Adaptive clothing worn on the catwalk for people with disabilities
- Clinical-negligence, Personal-injury
The fashion brand, Unhidden, presented their on-trend designs for people with disabilities this week at London Fashion Week.
The Unhidden Show featured items such as tailored trousers which have an elasticated waistband and vertical pockets and wheelchair users to avoid contents falling out.
Models also revealed a dress that gives easy access to stomas or feeding tubes, and tops with arm openings to give access for those undergoing chemo or radiotherapy.
The designer behind the brand, Victoria Jenkins, has a disability with gastro-intestinal problems that have required multiple surgeries.
Whilst in hospital, Victoria met a woman who repeatedly had to undress in order for the doctors to examine her stoma and lines in her arms. Seeing this woman, who was being treated for cancer, struggling to undress and also having to expose herself every time she was checked in front of multiple people, inspired Victoria to create clothing which was adaptive for this very situation.
After finding high street clothes uncomfortable to wear, Victoria created the Unhidden brand with an aim to design stylish clothes but which were accessible too; such as having Velcro instead of fiddly buttons.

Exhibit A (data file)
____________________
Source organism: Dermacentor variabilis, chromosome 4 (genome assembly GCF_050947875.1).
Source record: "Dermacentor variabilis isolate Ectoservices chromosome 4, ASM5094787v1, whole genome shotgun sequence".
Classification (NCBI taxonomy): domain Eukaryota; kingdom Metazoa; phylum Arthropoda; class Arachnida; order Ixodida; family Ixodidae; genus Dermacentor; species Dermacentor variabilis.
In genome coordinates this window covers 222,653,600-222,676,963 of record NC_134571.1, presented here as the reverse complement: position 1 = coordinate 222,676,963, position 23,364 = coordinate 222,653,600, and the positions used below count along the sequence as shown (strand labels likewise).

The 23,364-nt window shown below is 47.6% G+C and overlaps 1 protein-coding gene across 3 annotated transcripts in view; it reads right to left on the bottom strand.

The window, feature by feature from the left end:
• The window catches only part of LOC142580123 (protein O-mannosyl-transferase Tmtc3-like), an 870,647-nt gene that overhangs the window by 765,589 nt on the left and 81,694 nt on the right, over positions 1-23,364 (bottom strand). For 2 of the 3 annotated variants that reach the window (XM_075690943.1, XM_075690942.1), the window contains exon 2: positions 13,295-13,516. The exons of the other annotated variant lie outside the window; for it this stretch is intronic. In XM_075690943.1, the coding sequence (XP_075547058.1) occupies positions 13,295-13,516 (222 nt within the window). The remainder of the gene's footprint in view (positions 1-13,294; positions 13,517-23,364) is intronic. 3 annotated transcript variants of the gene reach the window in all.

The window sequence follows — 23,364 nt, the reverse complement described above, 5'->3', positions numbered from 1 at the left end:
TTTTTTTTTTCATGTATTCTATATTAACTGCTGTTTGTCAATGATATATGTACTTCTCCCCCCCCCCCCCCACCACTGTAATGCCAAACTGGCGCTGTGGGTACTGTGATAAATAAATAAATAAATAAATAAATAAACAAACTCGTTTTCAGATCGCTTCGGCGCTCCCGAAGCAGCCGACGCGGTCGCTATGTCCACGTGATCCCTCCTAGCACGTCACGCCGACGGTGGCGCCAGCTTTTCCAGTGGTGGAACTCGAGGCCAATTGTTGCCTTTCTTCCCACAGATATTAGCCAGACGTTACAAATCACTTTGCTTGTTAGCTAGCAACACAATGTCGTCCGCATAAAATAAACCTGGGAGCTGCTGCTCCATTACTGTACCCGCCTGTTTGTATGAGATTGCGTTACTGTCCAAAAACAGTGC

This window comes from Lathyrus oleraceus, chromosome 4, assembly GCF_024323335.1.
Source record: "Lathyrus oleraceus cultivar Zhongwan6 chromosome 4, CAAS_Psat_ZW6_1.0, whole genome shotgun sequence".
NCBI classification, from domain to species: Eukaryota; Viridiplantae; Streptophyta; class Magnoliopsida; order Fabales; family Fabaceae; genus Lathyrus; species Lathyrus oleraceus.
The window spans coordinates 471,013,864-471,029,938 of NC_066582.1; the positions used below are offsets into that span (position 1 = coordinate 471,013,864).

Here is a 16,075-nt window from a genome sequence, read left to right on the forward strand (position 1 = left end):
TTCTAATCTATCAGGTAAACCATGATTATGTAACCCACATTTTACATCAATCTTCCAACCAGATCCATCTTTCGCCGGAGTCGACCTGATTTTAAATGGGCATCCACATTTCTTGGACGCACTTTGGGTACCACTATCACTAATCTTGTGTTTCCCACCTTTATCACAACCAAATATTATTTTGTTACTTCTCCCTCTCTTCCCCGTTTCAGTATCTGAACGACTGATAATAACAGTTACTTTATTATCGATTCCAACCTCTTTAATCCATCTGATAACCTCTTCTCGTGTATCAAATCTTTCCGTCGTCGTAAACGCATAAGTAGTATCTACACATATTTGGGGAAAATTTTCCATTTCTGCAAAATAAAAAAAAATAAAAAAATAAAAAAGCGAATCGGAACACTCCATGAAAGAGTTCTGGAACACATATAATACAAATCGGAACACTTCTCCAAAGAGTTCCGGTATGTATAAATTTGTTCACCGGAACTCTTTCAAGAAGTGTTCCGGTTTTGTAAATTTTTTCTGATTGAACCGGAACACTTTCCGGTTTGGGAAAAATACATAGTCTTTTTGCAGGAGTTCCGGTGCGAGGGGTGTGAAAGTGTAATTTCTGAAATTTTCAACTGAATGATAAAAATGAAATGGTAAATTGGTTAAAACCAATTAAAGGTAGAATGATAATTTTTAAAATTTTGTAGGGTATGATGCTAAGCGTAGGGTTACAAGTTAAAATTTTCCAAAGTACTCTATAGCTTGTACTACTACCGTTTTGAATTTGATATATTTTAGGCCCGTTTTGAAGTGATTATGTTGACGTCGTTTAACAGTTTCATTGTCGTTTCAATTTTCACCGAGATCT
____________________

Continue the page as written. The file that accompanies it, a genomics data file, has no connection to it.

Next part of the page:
The brand unveiled 20 designs at their London Fashion Week show with a collaboration in the works for the items to be available to rent so people don’t have to make expensive purchases.
Victoria is also working on an adaptable kids range. The show has been praised on social media and Victoria hopes retailers can see disability normalised in society.
Naomi O’Rourke, Solicitor in our personal injury team, said:
“Positive representation is extremely important. Initiatives such as ‘The Unhidden show’ are sadly often met with cries of ‘tick box exercise’ or ‘woke brigade’. What matters, however, is the meaningful impact it has on those that it represents; the girl who has suffered a severe brain injury watching a wheelchair user in a fashion show, or a child with Down Syndrome smiling as they see a model with the same disability used in an advert.
I hope that one day, this representation becomes so ingrained within society that it doesn’t require acknowledgement or even labelling as such. Until then, the validation it brings to individuals should not be underestimated.”
Naomi O'Rourke is a Solicitor in personal injury here at Potter Rees Dolan. Should you have any queries in relation to this article or indeed any other aspect of personal injury and wish to speak to Naomi or any other member of the team, please contact us on 0800 027 2557 or contact Naomi directly.